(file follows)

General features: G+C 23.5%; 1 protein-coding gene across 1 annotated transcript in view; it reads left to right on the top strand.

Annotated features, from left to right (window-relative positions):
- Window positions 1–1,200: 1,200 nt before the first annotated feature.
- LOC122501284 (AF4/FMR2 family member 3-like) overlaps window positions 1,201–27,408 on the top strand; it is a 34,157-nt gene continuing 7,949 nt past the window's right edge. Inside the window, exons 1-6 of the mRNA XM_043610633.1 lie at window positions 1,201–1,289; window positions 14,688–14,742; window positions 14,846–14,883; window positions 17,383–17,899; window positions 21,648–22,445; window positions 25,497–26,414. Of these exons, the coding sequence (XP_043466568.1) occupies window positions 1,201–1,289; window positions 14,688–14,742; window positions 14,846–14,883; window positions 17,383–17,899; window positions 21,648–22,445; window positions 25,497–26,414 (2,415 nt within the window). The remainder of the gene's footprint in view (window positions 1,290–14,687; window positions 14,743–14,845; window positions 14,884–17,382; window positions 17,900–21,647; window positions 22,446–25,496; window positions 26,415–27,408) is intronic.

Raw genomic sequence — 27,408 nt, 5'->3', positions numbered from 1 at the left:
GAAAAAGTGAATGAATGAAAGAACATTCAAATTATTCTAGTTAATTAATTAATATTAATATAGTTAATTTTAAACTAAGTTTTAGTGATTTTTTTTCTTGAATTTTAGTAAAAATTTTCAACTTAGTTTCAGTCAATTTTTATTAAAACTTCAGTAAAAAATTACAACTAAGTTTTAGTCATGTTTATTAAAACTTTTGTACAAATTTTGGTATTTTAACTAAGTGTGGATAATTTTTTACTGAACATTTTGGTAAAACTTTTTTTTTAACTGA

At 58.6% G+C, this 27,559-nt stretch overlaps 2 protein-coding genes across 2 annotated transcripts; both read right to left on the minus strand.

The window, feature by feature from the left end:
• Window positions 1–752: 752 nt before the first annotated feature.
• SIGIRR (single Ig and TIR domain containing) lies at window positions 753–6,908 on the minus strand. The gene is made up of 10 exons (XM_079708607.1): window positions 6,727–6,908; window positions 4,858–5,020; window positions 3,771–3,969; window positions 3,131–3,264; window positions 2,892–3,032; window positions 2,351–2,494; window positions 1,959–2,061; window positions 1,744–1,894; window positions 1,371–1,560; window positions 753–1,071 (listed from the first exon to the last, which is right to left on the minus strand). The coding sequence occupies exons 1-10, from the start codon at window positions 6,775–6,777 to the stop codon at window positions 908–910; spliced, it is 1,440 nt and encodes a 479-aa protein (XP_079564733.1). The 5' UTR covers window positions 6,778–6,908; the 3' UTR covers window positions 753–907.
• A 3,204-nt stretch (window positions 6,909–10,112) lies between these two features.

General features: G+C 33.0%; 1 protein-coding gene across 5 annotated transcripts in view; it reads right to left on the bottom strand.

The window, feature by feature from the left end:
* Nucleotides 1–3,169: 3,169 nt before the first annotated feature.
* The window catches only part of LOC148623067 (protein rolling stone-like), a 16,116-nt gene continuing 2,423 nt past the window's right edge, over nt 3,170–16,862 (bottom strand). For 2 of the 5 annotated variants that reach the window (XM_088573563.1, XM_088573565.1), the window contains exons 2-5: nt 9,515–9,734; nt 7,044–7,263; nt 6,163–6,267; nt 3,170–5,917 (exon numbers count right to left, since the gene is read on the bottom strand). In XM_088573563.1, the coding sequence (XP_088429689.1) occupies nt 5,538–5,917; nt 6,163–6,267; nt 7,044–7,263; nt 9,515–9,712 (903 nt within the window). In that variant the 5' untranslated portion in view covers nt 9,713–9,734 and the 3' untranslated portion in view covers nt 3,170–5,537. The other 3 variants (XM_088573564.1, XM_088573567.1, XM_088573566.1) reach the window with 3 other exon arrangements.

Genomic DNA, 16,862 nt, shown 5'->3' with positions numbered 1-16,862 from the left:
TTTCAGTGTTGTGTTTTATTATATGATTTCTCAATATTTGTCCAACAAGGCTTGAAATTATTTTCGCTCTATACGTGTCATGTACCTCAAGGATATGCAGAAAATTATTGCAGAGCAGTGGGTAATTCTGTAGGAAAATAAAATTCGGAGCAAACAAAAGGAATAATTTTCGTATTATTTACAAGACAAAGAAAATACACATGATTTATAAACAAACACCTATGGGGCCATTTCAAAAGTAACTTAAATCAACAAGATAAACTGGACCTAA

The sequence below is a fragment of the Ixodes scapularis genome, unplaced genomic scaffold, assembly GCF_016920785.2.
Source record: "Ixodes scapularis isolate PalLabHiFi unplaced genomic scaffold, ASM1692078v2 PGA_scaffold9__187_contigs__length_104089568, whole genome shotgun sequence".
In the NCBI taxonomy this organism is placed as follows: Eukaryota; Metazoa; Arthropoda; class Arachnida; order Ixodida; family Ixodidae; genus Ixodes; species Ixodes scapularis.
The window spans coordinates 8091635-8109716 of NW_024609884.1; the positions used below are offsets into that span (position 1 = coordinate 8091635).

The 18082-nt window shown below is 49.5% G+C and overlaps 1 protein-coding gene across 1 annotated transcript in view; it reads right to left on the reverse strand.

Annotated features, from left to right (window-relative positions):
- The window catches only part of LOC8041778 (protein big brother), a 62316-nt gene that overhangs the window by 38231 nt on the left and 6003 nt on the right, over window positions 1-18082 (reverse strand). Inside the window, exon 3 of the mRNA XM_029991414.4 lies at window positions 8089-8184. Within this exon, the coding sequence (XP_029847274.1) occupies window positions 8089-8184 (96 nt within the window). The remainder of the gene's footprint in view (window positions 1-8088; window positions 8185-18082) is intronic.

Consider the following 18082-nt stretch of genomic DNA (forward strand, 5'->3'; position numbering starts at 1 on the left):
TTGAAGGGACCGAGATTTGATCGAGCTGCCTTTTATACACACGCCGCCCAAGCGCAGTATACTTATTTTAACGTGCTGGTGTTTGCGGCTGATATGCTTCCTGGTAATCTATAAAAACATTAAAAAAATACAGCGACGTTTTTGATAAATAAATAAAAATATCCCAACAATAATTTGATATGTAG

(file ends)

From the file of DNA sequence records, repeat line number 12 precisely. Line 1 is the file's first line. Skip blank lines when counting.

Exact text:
General features: G+C 33.0%; 1 protein-coding gene across 5 annotated transcripts in view; it reads right to left on the bottom strand.